PS4 games aren't old enough to get those nostalgic emotions surging. PS1 games and many PS2 titles look pretty bad on modern TV hardware. But PS3 and Xbox 360 games are at the perfect point where they're old enough for people to be nostalgic for them, and yet modern and playable enough to be a great back catalogue addition with only the most minor of emulation tweaks.
Of course, Sony's challenge here is greater than Microsoft's -- the PS3 was its last great effort at making an architecturally unique console, based as it was around the Cell processor that it co-developed with IBM and Toshiba -- but amateur developers have got PS3 emulation up and running on PC hardware significantly less powerful than the PS5, so I'm sure a similar feat can't be beyond the capacity of a hundred billion dollar company.
Back catalogue in general, though, hasn't been a sufficient priority for Sony thus far, and even leaving aside the lack of a PS3 emulation function, the whole retro aspect of PS Plus remains anaemic.
The company at least moved quickly to fix a problem where older games were being presented with lower PAL region frame rates rather than running at the preferable NTSC region speeds, but the fact that such a thing even managed to get through testing without being noticed feels emblematic of the lack of care and attention paid to this whole side of the business within Sony.
There was definitely a point not so long ago where backwards compatibility with significantly older hardware was a bit of a white elephant -- something people argued about on internet forums, but which few consumers actually used -- but in recent years the tables have turned as gaming demographics have changed, making this into a hugely commercially important part of the service offering. I'm not sure how long it's going to take for that message to sink in for PlayStation's decision makers.
Back catalogue hasn't been a sufficient priority for Sony, and even leaving aside the lack of a PS3 emulation function, the whole retro aspect of PS Plus remains anaemic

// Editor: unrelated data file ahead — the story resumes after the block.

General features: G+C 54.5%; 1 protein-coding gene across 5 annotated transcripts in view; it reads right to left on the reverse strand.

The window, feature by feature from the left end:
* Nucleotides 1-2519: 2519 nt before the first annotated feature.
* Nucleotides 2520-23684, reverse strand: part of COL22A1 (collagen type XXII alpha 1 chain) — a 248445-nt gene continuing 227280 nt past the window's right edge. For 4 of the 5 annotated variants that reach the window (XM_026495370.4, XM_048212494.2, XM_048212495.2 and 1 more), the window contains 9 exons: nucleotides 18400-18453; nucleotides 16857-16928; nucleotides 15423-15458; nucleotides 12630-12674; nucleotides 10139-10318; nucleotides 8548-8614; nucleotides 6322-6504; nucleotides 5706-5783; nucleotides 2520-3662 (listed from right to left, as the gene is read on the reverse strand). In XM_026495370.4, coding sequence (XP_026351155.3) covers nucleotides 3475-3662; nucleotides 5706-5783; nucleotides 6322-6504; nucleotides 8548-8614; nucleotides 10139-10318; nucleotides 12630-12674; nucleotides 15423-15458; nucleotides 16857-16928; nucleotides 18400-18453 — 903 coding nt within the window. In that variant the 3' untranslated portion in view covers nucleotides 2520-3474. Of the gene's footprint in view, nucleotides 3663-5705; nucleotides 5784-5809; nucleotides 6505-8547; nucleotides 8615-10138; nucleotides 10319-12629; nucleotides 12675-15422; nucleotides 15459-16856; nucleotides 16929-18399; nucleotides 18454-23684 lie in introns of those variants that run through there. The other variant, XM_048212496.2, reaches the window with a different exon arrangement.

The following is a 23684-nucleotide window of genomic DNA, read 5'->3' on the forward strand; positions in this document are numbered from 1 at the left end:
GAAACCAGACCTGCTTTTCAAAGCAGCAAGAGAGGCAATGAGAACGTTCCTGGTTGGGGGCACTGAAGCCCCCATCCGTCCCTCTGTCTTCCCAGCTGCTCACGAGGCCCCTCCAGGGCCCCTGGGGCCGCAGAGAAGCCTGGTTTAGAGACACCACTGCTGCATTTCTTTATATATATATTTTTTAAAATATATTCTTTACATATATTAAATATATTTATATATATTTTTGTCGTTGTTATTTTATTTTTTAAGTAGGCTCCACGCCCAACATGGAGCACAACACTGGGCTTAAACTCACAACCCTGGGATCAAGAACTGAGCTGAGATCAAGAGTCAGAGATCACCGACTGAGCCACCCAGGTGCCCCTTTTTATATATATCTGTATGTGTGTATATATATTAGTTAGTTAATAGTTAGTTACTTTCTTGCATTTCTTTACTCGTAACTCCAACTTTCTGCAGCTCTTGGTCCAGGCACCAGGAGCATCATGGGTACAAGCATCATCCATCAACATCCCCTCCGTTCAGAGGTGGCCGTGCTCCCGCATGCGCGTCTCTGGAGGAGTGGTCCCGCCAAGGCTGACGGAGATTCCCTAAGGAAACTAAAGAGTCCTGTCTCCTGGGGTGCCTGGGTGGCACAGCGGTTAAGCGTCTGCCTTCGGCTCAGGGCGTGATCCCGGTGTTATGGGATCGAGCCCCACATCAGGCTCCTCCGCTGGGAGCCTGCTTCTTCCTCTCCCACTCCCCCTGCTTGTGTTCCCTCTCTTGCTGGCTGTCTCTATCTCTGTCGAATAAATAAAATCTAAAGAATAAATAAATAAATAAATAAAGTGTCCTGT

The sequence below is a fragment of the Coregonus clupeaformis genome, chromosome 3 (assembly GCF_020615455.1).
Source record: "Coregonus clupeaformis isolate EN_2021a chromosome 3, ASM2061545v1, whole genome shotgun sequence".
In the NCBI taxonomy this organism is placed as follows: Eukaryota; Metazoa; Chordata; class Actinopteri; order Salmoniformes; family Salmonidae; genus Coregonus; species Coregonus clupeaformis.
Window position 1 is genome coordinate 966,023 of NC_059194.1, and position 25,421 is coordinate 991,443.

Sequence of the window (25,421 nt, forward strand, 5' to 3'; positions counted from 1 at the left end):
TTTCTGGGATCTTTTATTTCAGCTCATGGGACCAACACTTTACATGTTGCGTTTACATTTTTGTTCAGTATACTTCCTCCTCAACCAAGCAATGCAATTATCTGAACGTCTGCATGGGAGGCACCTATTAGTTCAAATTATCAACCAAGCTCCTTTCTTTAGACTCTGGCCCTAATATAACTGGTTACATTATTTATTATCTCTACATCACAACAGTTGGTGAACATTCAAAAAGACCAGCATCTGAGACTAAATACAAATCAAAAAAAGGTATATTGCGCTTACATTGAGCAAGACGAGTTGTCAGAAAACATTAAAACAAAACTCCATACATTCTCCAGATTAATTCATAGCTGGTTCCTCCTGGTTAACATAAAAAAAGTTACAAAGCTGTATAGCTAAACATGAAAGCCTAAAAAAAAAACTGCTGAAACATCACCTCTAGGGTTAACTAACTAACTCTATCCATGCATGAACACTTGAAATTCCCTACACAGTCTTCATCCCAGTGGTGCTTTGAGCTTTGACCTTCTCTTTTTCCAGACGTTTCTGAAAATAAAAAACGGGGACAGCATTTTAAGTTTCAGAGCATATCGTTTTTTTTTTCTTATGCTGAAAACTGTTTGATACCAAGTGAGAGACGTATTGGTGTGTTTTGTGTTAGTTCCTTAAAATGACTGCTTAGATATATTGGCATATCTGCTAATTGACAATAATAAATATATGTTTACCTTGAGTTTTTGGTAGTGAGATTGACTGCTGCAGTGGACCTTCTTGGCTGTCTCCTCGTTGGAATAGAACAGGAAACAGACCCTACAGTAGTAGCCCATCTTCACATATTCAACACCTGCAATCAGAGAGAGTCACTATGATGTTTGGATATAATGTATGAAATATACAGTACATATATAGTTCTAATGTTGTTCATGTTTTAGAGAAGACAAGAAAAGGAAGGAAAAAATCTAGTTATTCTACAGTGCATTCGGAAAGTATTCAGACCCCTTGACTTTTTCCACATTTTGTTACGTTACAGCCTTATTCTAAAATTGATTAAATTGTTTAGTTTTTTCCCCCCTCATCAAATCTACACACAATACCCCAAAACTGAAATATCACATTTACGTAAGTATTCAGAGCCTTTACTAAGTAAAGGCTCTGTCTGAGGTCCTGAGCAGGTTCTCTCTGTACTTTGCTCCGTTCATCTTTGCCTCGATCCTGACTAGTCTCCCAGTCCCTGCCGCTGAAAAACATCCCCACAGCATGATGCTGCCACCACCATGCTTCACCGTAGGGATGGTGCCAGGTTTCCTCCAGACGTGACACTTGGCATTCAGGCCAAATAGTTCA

Still, if you're a consumer simply looking for PS4 and PS5 games, as a great many potential customers will be, and willing to overlook the lack of launch-day first-party titles, then this is a very solid service. Still, browsing through the large selection of games now included in my slightly-more-expensive monthly subscription, I was struck by the fact that in updating its services, Sony has ended up taking the same very unwelcome position as Microsoft in terms of the game catalogue it offers in one crucial and perhaps under-appreciated regard.
Here's the thing: the prior incarnation of PS Plus (which, it should be emphasised, remains part of the service now as well) was focused around the concept of "monthly games," which could be added to your library and then remained yours to play freely forever, as long as you remained a PS Plus subscriber. You could tuck a game away in your library and return to it while browsing idly years later; no time limit, no expiration.
In some regards this was a weird approach, and could be a little frustrating -- once the monthly games were gone, they were gone forever, so anyone subscribing later on wouldn't be able to access them through PS Plus. It was, however, a godsend for gamers with limited time -- whether that's due to work and family responsibilities, or for any other reason -- because it meant that your library of subscription games was there for you whenever you actually did have time, to play at your leisure.